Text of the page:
Saturday, June 5, 2010

Failure to Launch

Today was the first day of the lunatic lutherie learnin' vacation--two (or three) weeks of violin-building workshop in Claremont, California under the tutelage of a couple of really good builders. I am becoming more and more aware of just how complicated a thing violin-building is--a myriad of minute details, and the closer they all come to perfect, the better the odds of having a good violin.

Yesterday was the first launch of the SpaceX Falcon 9, a privately-funded two stage liquid fuel rocket. Having a successful rocket launch is an extremely unlikely event. Every single thing has to go right. I once heard an engineer explain that a part that is 99% reliable simply won't cut it for space flight--there are a few thousand parts on a rocket like the Falcon 9, and if each has a reliability of 99%, then you can calculate the likelihood of the rocket working--and a rocket either works, because everything functioned as it was supposed to, or it completely fails, because one thing didn't work. A probability of 0.99 times itself a thousand times is 0.00004--not a good bet for success.

The engineers at SpaceX got it right. After a delay because of a last-second engine shut-down, they had a successful launch:

Throughout the launch video, you can hear the engineers saying that such-and-such function is "nominal," functioning as specified.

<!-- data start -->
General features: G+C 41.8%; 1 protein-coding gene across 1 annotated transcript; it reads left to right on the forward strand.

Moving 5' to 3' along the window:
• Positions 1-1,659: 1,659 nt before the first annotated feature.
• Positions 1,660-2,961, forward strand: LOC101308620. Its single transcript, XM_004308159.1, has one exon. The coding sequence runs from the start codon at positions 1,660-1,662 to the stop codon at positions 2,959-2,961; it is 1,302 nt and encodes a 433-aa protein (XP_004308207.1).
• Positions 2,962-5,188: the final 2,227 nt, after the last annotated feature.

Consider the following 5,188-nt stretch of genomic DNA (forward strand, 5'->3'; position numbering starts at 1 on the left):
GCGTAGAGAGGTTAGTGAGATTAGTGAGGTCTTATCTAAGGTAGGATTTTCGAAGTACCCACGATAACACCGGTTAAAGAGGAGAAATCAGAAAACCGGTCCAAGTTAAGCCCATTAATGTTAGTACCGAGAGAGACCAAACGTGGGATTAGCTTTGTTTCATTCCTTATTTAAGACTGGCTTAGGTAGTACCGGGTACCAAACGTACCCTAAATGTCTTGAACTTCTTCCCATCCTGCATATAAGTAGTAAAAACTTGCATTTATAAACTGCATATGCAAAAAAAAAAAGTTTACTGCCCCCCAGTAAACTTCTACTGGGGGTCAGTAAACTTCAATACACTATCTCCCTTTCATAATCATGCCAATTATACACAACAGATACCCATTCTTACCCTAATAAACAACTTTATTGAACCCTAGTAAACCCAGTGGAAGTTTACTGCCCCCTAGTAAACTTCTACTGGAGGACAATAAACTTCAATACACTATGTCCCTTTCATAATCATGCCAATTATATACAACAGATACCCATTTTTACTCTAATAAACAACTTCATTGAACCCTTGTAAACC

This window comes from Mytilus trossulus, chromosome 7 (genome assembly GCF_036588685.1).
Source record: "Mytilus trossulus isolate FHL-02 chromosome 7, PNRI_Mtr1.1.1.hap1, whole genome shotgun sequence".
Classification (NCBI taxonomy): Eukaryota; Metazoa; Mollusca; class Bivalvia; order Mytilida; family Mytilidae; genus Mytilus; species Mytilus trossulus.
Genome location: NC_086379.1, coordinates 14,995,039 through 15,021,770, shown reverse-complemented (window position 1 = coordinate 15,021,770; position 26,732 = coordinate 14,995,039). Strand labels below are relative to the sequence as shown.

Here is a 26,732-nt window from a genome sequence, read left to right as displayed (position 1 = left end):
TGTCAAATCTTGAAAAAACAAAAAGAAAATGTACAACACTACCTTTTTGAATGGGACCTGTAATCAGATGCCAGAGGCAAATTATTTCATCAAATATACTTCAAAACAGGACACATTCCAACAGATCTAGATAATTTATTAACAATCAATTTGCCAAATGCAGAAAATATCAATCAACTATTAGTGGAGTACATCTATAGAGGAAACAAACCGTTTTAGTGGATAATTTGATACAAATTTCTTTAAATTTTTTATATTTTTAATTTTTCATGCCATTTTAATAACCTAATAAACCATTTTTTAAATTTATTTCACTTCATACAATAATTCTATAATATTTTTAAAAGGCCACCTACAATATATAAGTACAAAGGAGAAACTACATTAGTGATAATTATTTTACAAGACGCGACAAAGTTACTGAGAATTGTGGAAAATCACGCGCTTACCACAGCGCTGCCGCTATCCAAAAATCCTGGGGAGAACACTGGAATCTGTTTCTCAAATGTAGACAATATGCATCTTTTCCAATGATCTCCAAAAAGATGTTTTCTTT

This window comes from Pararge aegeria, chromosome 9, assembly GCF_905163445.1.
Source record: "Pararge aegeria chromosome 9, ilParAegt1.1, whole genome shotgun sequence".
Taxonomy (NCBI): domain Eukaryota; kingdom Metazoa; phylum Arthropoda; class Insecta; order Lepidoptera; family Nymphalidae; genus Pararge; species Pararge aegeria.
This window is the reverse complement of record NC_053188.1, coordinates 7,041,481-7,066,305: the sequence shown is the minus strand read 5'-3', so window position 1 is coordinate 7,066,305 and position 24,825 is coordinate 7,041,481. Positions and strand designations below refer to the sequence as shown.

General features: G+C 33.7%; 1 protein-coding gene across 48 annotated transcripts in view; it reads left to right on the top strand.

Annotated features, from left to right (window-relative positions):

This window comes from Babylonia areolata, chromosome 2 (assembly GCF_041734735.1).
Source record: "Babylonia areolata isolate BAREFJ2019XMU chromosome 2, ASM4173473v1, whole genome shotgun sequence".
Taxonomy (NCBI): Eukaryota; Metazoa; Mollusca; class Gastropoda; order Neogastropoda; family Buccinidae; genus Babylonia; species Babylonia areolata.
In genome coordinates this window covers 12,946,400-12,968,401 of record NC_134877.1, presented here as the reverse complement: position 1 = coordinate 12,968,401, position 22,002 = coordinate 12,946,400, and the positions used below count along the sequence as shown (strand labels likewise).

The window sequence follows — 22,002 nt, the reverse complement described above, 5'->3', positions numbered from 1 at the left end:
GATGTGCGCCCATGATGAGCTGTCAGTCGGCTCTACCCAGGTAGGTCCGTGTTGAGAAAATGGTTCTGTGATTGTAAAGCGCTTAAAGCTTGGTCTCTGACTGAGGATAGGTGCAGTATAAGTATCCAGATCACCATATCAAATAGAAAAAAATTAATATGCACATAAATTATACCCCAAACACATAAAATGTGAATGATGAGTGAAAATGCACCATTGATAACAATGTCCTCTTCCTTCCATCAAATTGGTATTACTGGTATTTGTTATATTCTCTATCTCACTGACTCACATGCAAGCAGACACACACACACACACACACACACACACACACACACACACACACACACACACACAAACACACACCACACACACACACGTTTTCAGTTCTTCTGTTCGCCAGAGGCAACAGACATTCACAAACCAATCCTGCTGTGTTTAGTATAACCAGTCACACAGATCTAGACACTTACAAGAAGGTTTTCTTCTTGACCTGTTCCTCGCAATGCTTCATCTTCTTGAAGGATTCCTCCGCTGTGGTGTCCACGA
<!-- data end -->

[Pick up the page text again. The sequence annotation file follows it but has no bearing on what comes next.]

Well, our launch didn't go so smoothly. We had a couple of delays getting off the launch pad: stuff to get packed, bills that needed paying, plants that needed to get tucked in, stuff that needed to get washed (including the dog). By the time we were finallllllly ready to launch on our 6-hour drive to SoCal, it was 5:00. Well, SpaceX had a delayed launch, and so did we. We drove our cars down I-5 towards Stockton, chatting between cars on the walkie-talkie:

"Air Temperature?"


"Fuel levels?"


"Dog condition?"


"Gravy Pressure?"


Well, in Stockton, we experienced what the rocketeers call an anomaly. Duva's right rear tire blew in spectacular fashion. She managed to get the car over to the left shoulder, and I stopped about half a mile ahead. The tire was absolutely shredded, with the tread intact but completely divorced from the rim. While she phoned AAA, I nervously drove in reverse to get back to her. After about 15 minutes, the road service van drove up. The driver was the model of cheerful efficiency, with a monster jack and a pneumatic wrench and armfuls of tattoos and a crooked smile. He suggested that we might, maybe, possibly find a place to get a tire in nearby Tracy, but in Stockton? No.

So, we drove to Tracy, keeping below the 60 mph limit of the spare tire. We had good luck, finding a Sears that was just 15 minutes from closing and had the tire we needed. But, it was 8:15 PM, and L.A. was still five hours away. So, we decided to head back home.

We'll try again tomorrow; the launch window starts at 6:00, dictated by the opening of the local coffee shop.

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